Lilly distinctly thought back on survivors comprised of third-degree burns walking the streets naked or clothes scorched to their skin, especially dark pattern colors. Thus, women wearing kimonos had flower outlines tattooed to their skin, although those wearing white colors experienced slightly less severity. She watched numerous victims incoherently begging for help, mostly just wanting water to quench their overwhelming thirst. Others were observed walking or crawling in every direction, their skin hanging from their bodies. There was despair from the many images of faces and arms combined with the sulfurous odor of burnt eyebrows and hair.

Lilly saw countless number of the innocent stumbling around in a severely traumatized state, sometimes vomiting with each step. Due to the fervent pain they walked with their arms out, elbows bent and hands dangling, resembling a real-life zombie or scarecrow. She reflected on multiple other survivors eager to escape the heat and to soothe their burns, jumping into the nearby Ota River and splitting water channels. Most drowned or died in minutes. The waterways were encompassed of—or should I say plugged up with—thousands of bodies including horses, a major transportation means of the police and citizens. Thus in the ensuing days, thousands of bobbing corpses floated back on shore each high tide.

Later, Lilly walked through town searching for relatives, except they were not to be found. She began walking toward the Prefectural Industrial Promotional Hall to check on her co-workers, lacking premonition of the haunting images she was about to see. Injured and severely confused children were seen crying out for their mothers that were dead or severely injured.

Prefectural Promotional Industrial Hall

Upon walking she passed a young injured mother, a barely recognizable neighbor who was still carrying her tightly bound infant on her back in a traditional Japanese style, just like she had done moments before the explosion. The neighbor—probably in a state of shock, because the baby was completely black, shriveled, and deceased—asked if her baby was alright. Lilly replied with a somber ‘yes’; sadly, Lilly later found out that her neighbor went on to die a week later.

Once arriving at Lilly’s first-floor workplace, she identified piles of ashes where her co-workers once sat, proceeded by the vivid scene of her large metal typewriter resting on her partially standing desk completely liquified. She continued to search near the Prefectural Industrial Promotional Hall in anticipation of survivors and identifiable bodies each day amidst the next month, yet her search was unsuccessful. Downtown Hiroshima was such a vibrant place, but life stopped in an instant; time literally stood still, as watches later found at the epicenter shown hands frozen at 8:15.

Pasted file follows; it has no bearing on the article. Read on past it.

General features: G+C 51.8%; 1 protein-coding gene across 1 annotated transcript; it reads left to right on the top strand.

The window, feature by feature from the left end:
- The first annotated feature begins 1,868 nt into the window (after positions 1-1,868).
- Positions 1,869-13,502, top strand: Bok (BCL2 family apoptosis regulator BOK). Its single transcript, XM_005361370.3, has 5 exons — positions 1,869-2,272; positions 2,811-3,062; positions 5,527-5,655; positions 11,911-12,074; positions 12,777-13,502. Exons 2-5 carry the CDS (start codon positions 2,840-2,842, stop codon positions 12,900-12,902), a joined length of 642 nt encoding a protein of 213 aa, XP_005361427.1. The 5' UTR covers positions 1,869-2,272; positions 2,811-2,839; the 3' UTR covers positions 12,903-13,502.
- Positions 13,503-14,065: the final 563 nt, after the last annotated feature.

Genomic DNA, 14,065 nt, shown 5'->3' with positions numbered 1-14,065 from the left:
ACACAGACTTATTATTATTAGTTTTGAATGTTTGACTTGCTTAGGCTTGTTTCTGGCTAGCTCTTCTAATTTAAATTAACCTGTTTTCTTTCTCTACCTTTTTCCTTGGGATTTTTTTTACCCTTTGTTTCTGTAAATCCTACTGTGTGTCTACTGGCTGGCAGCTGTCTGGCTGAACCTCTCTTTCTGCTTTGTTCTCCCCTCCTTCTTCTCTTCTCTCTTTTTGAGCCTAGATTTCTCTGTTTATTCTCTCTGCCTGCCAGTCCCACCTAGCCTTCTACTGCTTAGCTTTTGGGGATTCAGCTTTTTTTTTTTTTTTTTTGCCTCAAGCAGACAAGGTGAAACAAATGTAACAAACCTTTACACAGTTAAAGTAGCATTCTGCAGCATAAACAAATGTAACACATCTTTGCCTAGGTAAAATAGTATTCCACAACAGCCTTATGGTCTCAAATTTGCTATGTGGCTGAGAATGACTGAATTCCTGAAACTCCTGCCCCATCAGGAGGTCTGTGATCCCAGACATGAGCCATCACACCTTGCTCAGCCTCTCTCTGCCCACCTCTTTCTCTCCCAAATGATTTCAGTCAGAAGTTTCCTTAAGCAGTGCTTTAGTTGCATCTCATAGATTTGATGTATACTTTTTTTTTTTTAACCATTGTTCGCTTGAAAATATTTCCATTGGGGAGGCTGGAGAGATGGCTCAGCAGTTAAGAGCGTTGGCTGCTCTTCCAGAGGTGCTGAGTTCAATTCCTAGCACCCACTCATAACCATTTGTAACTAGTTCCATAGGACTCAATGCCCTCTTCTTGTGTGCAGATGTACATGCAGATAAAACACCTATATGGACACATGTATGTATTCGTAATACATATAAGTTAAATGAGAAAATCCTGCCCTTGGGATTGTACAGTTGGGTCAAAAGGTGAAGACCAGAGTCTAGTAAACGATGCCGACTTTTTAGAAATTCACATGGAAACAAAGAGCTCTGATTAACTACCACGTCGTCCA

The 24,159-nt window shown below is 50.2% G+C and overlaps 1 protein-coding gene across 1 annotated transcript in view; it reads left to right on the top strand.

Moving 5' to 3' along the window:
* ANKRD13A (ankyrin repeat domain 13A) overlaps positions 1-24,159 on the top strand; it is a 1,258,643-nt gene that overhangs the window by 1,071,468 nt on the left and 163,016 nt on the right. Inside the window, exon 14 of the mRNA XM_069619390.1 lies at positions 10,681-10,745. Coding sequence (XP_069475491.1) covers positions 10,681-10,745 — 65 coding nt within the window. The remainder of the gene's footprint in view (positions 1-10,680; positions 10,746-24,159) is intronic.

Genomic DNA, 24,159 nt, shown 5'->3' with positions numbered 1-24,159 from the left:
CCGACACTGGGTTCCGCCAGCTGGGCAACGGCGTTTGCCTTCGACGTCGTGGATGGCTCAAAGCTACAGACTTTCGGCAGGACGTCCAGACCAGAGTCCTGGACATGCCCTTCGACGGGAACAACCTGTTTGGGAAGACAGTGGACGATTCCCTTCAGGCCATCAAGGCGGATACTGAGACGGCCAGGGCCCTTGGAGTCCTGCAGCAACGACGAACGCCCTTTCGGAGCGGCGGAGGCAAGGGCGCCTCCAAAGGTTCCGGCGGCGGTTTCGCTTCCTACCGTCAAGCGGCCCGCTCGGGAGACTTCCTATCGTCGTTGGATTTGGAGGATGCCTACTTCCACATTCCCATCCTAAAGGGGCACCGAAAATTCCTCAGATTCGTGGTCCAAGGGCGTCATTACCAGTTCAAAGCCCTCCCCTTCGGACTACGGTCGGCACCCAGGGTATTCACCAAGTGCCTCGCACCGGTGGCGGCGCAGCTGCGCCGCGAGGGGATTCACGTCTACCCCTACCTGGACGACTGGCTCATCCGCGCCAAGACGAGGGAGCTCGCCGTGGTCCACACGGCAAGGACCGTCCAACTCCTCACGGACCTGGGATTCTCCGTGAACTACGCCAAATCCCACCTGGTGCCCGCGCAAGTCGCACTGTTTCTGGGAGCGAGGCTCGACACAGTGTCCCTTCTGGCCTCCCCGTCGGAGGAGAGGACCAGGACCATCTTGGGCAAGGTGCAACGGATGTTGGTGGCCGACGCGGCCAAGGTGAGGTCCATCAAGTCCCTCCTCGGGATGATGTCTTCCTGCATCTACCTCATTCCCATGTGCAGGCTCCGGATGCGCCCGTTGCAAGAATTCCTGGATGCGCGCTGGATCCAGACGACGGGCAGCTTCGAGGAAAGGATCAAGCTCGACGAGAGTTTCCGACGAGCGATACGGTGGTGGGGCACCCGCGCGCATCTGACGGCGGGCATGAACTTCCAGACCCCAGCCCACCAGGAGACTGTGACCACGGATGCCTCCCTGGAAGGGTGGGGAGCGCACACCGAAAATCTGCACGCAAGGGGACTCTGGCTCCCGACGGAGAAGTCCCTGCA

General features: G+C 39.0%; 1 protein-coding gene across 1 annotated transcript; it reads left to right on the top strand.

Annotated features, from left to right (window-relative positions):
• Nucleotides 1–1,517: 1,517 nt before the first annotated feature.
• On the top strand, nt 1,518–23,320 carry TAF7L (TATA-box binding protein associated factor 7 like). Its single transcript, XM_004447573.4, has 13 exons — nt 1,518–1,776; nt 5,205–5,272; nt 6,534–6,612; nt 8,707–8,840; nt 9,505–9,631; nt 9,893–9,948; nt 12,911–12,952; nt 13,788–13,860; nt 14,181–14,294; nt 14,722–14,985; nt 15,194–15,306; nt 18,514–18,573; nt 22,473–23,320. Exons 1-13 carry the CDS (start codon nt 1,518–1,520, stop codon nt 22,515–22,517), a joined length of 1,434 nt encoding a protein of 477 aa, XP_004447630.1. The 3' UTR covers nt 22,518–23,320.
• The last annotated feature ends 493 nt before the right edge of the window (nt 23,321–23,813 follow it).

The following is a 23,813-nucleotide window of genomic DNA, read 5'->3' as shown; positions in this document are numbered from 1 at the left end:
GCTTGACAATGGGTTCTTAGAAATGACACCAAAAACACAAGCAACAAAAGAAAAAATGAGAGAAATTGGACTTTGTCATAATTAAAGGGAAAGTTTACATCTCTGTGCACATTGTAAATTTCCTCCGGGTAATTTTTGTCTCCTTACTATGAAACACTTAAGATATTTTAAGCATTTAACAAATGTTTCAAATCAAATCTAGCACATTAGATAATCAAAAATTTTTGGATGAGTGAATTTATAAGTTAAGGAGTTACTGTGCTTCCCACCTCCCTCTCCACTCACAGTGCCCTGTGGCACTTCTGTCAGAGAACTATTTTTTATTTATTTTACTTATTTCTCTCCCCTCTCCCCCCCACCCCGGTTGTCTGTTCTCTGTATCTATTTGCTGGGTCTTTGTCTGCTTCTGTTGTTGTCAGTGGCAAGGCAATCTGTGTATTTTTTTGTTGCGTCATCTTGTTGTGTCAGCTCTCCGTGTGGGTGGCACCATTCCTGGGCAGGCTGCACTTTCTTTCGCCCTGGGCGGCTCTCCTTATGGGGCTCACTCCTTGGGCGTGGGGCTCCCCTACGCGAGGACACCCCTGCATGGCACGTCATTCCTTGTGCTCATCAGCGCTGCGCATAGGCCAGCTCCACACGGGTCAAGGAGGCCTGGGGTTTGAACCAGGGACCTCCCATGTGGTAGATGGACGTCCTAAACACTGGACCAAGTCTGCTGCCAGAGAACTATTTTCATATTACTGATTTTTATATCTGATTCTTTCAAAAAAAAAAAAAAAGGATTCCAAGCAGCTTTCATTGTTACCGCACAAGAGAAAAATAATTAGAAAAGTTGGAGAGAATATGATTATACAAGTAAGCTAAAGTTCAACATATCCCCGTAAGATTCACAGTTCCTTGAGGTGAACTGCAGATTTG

Subsequently as the day went on, Lilly and her family took refuge in a shelter that was converted into a makeshift first aid station. These shelters, set up at the various local schools, quickly began to fill up as myriads of orphaned children and the elderly who just sat with no one to give them care. The downtown hospitals were transformed to ruins, resulting in the passing away of more than 90 percent of their doctors and nurses. The remaining medical, food, and water supplies being rationed because of the war were inadvertently contaminated by the bomb’s radiation and, consequently, the black rain that began to fall.

People were consumed with feelings of desperation, combined with uncontrollable thirst resulting from their burns. The August heat was unbearable, and at the same time there was little water. The only main supplies left to treat injuries and burns were cloth bandages, vegetable oil, and aloe with household chopsticks used to help clean any burn or lacerated wounds. Lilly looked back on feverishly using a traditional mixture of wood ash and oil in an attempt to soothe the pain of those inflicted with severe burns.

Upon sunset that August night, abundant were those with severe burns who could only moan as they lie on straw mats, hoping to obtain any type of comfort. Lilly recounted being at a shelter consoling a severely burned woman who asked if her baby had survived, a growing concern she was witnessing of many mothers. Lilly had seen the baby just prior, now dead, appearing very bloated and disfigured from critical burns. In concern, she told the woman that the baby did survive just to give solace as she lie suffering, until finally succumbing to her burns a few days later.

The instant loss of life numbers was staggering. During the succeeding days, weeks, and months, however, an insurmountable number of citizens succumbed to their burns and injuries, not to mention alarming malnutrition.

Lilly recalled that in the mid-August Hiroshima heat, multitudes of corpses immediately began to decompose and smell. The sanitation and hygiene control were nonexistent, and these issues resulted in the city soon becoming overwhelmed by the infestation of flies and ants. In the absence of proper shelter, medicine, and bandages, flies swarmed open wounds creating infection and maggot infestations. Lilly described her frustration of constantly swatting the never-ending raucous flies away from an infected eye laceration and brushing off numerous crawling ants.

To combat this problem, aid workers quickly cremated the deceased bodies without even confirming their identities. Lilly easily brought back images of the many piles of bodies seen, and the smoke later rising from the around-the-clock cremation fires that subsequently emerged.

Part 3 >>


© 2022 Jon Stroud

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About this series

Based on her testimony, this series depicts the life of Lilly Krohn, who was born in Japan and experienced her life change forever due to the atomic bombing of Hiroshima in 1945. After WWII, Lilly moved to the United States as the wife of an American soldier and later became a U.S. citizen. Her story also includes details of her on-going health complications as a result of exposure to the bomb's radiation.